• Lex Enrico Santí, LCSW, MFA

MAKING CONNECTIONS & TEACHING FOR CHANGE


The course that changed my life was called Making Connections.


When I was in college at Hobart and William Smith, there was a program called Peer Education and Human Relations. It was my minor, it served as some of the backbone of what has made me the therapist that I am today. Today, from what I know about the field of Social Work, and having done my MSW at the top institution in the country, I believe the PEHR program at HWS served as a defacto BSW program. This course work extremely through in studying the history and dynmacis of oppression. It provided a broad scope of terminology and application of terminology. It had in it, some of the most intense training in facilitation and practice applications that I have ever engaged. Further after my training was completed, in my senior year, I taught three semesters of work as a facilitator-led and taught 15 up-and-coming trainees. I taught this capstone course, "Making Connections" twice and I firmly believe that what I gained in my time as an undergrad shaped who I am today and gave me the skills that I use every day as a clinical therapist.


The course Making Connections had an ambitious task: how do you take a group of 60-80 people ad walk them through each 'ism a week, and hope to bring them through the grueling exploration of how to identify and work with oppression?


The writing that I have been sharing came from that course work from Hobart and William Smith and from various other graduate work from Washington University in Saint Louis. At the time of writing this post though, the core of the lessons I received are over 20 years old. Yet, they are all relevant. They represent a model of how to work with diversity issues on a large scale. The course has had many names, but the name I learned to appreciate was: “Making Connections,” or MC for short. MC is an experiential learning course based around systems of oppression in society. It was a course created by men and women who worked and studied at Cornell University, and it taught me how to live.


The key tenet of the course is that there is no hierarchy of oppression. Each form of oppression is equal to any other, as opposed to there being one that is the most important to solve. Further, it taught me that as long as you have one form of oppression you will have all the others; there is no “solving” racism, for example, unless we solve all forms of oppression. The course taught me how to dissect different types of societal oppression and recognize the historical implications and similarities one type has with the others. Students learned their roles in breaking the cycle of oppression, as well as the stereotypes and misinformation associated with different groups of people.


For an entire semester, myself and a group of 60 other students, faculty and staff members gathered for three hours to talk about understanding what the individual experiences. We would tackle an “ism” a week: Racism, Ageism, Ableism, Sexism, Heterosexism, Anti-Semitism and Classism, making interconnections between them all. Each ism has a relation to power and access to privileges. With sexism, for example, the group in power is men and called the “included group.” Therefore, the excluded group is women.


Each class began with a historical understanding of the roots of the oppression, typically a 45 minute lecture supported by readings and class discussion. We then separated into affinity groups. For example, women talked to one another about their experiences and vice versa with men. We were allowed to work through our experiences with oppression with others privately, without judgement and without being forced to defend our experiences. No matter the ism we were discussing, I always felt like I learned something valuable about my experience in the world.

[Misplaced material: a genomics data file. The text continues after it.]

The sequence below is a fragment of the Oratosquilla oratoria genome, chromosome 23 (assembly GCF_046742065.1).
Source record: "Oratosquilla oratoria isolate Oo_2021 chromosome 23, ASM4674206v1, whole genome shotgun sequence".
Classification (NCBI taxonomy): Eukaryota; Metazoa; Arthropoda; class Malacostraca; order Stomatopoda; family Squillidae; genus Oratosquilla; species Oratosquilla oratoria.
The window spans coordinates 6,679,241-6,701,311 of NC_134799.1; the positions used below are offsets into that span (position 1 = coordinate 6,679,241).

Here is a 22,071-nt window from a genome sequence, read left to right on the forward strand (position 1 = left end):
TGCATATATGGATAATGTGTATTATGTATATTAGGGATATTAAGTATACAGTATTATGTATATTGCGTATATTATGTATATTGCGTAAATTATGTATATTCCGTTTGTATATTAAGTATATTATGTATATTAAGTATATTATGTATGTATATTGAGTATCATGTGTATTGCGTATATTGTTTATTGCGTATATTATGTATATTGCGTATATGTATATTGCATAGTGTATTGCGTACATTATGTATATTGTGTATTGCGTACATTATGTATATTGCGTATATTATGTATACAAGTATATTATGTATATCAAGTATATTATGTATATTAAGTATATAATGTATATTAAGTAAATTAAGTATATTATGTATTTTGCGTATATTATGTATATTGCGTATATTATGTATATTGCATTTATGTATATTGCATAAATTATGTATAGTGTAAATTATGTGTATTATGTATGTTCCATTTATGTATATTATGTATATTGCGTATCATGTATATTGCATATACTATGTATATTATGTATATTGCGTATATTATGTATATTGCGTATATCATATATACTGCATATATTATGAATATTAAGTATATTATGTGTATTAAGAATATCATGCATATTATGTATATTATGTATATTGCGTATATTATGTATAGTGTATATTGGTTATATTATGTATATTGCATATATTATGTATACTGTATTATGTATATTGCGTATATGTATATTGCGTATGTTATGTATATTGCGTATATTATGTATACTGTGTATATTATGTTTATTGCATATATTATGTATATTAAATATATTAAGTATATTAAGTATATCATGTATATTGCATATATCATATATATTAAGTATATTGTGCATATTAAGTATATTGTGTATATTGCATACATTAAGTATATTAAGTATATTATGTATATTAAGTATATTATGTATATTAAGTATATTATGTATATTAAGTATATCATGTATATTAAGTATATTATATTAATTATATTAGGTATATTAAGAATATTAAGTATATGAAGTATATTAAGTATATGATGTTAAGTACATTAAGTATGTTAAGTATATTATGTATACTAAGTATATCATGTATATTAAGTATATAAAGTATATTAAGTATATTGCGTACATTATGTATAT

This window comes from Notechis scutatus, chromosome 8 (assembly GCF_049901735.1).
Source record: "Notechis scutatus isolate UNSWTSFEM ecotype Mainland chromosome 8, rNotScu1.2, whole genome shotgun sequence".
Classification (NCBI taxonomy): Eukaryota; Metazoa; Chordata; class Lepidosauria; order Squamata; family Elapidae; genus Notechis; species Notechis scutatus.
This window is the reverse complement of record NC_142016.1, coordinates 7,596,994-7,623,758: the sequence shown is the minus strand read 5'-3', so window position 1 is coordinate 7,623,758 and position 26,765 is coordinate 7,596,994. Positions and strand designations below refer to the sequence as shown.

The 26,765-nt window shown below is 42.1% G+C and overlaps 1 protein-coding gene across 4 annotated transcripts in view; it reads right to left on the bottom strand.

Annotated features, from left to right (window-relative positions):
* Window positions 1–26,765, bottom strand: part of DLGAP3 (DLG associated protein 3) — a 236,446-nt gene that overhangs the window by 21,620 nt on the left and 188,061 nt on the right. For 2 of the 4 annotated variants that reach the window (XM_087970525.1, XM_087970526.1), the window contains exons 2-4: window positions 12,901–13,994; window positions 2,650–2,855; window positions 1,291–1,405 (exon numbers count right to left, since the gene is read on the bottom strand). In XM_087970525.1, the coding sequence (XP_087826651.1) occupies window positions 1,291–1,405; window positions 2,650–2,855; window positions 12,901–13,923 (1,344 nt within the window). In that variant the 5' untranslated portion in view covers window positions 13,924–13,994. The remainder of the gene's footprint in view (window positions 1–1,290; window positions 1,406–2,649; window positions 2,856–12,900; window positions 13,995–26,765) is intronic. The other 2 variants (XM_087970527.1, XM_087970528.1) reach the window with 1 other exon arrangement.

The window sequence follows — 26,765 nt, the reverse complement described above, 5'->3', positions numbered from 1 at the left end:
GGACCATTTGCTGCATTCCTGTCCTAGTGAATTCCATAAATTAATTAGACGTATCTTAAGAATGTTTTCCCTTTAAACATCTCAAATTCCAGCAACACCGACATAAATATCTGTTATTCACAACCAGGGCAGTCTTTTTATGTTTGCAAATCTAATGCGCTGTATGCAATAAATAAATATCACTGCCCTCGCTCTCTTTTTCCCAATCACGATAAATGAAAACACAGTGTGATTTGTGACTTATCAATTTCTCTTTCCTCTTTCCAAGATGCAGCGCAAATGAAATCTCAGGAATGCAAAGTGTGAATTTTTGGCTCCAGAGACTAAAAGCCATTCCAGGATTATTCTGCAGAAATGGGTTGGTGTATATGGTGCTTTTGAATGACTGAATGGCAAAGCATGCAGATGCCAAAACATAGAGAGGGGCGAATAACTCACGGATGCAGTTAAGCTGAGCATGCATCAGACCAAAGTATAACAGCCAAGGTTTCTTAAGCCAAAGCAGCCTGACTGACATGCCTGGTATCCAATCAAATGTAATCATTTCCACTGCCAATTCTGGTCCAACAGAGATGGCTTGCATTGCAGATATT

Then something more remarkable would occur: We would come back together as a group and the excluded group would speak to the included group about their experiences. This was something radically powerful about this class, and it allowed us to share personal stories that transformed opinions. How often have I, as a man, been able to listen to all of the ways that women are impacted by sexism? How often have I been able to share the ways in which I have been personally impacted by racism in my life? How often have I had the opportunity to speak to a group of thoughtful, patient potential allies? Reflecting back on the class now, it seems remarkable that we did this every week.


By the end of the 10 week course lives were radically changed. Individuals that thought they had no culture and questioned their validity as an ally began to transform themselves into being anti-oppression activists. Individuals that experienced oppression in excluded groups grasped language and understanding of a shared experience that transcended not only their own identity group but saw the intersectionality of other groups.


The model of MC is one that can be replicated and worked with in large groups across the country. Whether is set in a corporate environment or used as a model to work with higher education institutions the system works as it leaves no story untouched and has material which makes use of our own stories and experience with oppression. Individuals can learn the basic tenants of social justice and begin breaking out of the systems of oppression which have plagued them. Using the lessons I learned 20 years ago and using the skills I have honed for for the past two decades brings me to the field of social justice and helping others.

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